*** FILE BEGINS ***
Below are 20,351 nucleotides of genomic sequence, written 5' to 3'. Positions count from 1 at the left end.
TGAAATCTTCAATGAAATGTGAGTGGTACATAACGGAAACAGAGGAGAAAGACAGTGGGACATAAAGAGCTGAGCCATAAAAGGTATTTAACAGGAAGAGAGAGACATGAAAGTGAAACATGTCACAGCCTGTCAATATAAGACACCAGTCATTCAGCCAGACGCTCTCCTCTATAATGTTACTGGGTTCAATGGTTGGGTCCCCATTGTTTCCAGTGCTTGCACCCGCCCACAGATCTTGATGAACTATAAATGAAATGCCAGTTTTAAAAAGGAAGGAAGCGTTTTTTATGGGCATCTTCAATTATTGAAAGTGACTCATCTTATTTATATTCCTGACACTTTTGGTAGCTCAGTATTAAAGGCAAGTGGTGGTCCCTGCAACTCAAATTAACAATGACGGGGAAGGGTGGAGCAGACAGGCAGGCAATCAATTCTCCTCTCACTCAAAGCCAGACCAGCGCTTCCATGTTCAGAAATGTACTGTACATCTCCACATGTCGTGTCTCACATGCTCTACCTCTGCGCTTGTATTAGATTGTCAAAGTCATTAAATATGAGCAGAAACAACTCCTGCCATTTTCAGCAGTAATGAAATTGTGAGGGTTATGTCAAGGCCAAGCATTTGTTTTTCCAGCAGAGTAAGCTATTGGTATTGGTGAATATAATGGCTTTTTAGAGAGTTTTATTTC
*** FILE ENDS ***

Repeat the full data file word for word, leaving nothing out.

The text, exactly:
Below are 20,351 nucleotides of genomic sequence, written 5' to 3'. Positions count from 1 at the left end.
TGAAATCTTCAATGAAATGTGAGTGGTACATAACGGAAACAGAGGAGAAAGACAGTGGGACATAAAGAGCTGAGCCATAAAAGGTATTTAACAGGAAGAGAGAGACATGAAAGTGAAACATGTCACAGCCTGTCAATATAAGACACCAGTCATTCAGCCAGACGCTCTCCTCTATAATGTTACTGGGTTCAATGGTTGGGTCCCCATTGTTTCCAGTGCTTGCACCCGCCCACAGATCTTGATGAACTATAAATGAAATGCCAGTTTTAAAAAGGAAGGAAGCGTTTTTTATGGGCATCTTCAATTATTGAAAGTGACTCATCTTATTTATATTCCTGACACTTTTGGTAGCTCAGTATTAAAGGCAAGTGGTGGTCCCTGCAACTCAAATTAACAATGACGGGGAAGGGTGGAGCAGACAGGCAGGCAATCAATTCTCCTCTCACTCAAAGCCAGACCAGCGCTTCCATGTTCAGAAATGTACTGTACATCTCCACATGTCGTGTCTCACATGCTCTACCTCTGCGCTTGTATTAGATTGTCAAAGTCATTAAATATGAGCAGAAACAACTCCTGCCATTTTCAGCAGTAATGAAATTGTGAGGGTTATGTCAAGGCCAAGCATTTGTTTTTCCAGCAGAGTAAGCTATTGGTATTGGTGAATATAATGGCTTTTTAGAGAGTTTTATTTC